A recent talk by Father Bob Pierson 1 quoted Joseph Ratzinger (as he then was, now Pope Benedict XVI) as saying that the individual conscience must overrule ecclesiastical authority. I was intrigued by Pierson's claim and looked up the original source, which is an early commentary2 on Gaudium et spes, specifically its Article 16. I've put the section quoted by Pierson in italics.
For Newman, conscience represents the inner complement and limit of the Church principle. Over the pope as the expression of the binding claim of ecclesiastical authority there still stands one's own conscience, which must be obeyed before all else, if necessary even against the requirement of ecclesiastical authority. This emphasis on the individual, whose conscience confronts him with a supreme and ultimate tribunal, and one which in the last resort is beyond the claim of external social groups, even of the official Church, also establishes a principle in opposition to increasing totalitarianism. Genuine ecclesiastical obedience is distinguished from any totalitarian claim which cannot accept any ultimate obligation of this kind beyond the reach of its dominating will.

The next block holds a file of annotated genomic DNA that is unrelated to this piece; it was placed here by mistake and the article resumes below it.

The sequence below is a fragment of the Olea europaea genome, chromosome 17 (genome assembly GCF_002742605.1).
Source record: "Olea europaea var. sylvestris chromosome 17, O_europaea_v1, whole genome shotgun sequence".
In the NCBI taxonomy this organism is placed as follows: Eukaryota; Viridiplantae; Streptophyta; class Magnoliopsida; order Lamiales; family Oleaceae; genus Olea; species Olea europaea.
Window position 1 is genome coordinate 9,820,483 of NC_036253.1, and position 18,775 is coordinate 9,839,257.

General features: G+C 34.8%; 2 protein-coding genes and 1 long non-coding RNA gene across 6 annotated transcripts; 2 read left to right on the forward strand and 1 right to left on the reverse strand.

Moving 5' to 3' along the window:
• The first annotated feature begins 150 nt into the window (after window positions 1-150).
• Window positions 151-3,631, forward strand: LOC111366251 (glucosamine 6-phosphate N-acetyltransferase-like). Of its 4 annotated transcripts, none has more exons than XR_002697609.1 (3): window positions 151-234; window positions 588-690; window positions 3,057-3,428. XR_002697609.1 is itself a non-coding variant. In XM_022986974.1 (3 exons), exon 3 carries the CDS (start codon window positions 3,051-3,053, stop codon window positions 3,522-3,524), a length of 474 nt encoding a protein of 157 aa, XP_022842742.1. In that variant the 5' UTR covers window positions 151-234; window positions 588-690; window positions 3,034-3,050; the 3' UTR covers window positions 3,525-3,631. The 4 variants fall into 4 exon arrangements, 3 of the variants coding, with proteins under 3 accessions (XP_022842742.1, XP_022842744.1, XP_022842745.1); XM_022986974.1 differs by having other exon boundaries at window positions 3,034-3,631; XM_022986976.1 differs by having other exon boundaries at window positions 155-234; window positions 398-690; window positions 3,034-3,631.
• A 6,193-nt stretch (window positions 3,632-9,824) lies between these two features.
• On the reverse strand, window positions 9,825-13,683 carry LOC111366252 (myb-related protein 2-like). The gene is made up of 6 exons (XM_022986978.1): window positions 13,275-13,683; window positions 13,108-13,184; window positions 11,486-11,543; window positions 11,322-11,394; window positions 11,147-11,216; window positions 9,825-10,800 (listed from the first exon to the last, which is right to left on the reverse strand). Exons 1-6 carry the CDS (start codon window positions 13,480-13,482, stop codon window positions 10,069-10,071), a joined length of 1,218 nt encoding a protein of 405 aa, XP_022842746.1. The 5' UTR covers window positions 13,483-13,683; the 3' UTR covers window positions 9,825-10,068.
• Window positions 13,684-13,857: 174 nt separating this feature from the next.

I am finding the final sentence quite difficult to parse. It seems like he is saying that genuine ecclesiastical obedience does accept a controlling role for conscience. But then it sounds like one can simultaneously disobey and "genuinely obey", which is odd. Elsewhere in the text, Ratzinger speaks about natural law and the Golden Rule as standards to diagnose and reshape the "erroneous conscience", and it surprised me that he doesn't also mention the Church there. Overall, I think I am missing something basic which would help me to understand what he means in the passage above.
So: What relationship between conscience and Church authority does the Pope actually envisage?
I'm looking for answers that draw on his other writings, up to the present day - in particular, sources that illuminate what he personally thinks, as opposed to those which are primarily about what the Church as a whole accepts.
1. Video and transcript here; I'm linking to Daily Kos because they're the only site I can find which provides a text transcript, not because I endorse Pierson, Kos, etc. The original talk was on homosexual civil marriage, but this question is emphatically not; I'm not asking whether he's right or wrong, just using his quotation to ask a different question.
2. Monograph by Joseph Ratzinger collected in Commentary on the Documents of Vatican II, volume 5, ed. Herbert Vorgrimler (Herder and Herder, 1969). Translated by W. J. O'Hara from Das Zweite Vatikanische Konzil, Dokumente und Kommentare (1968). The quoted text starts on page 134.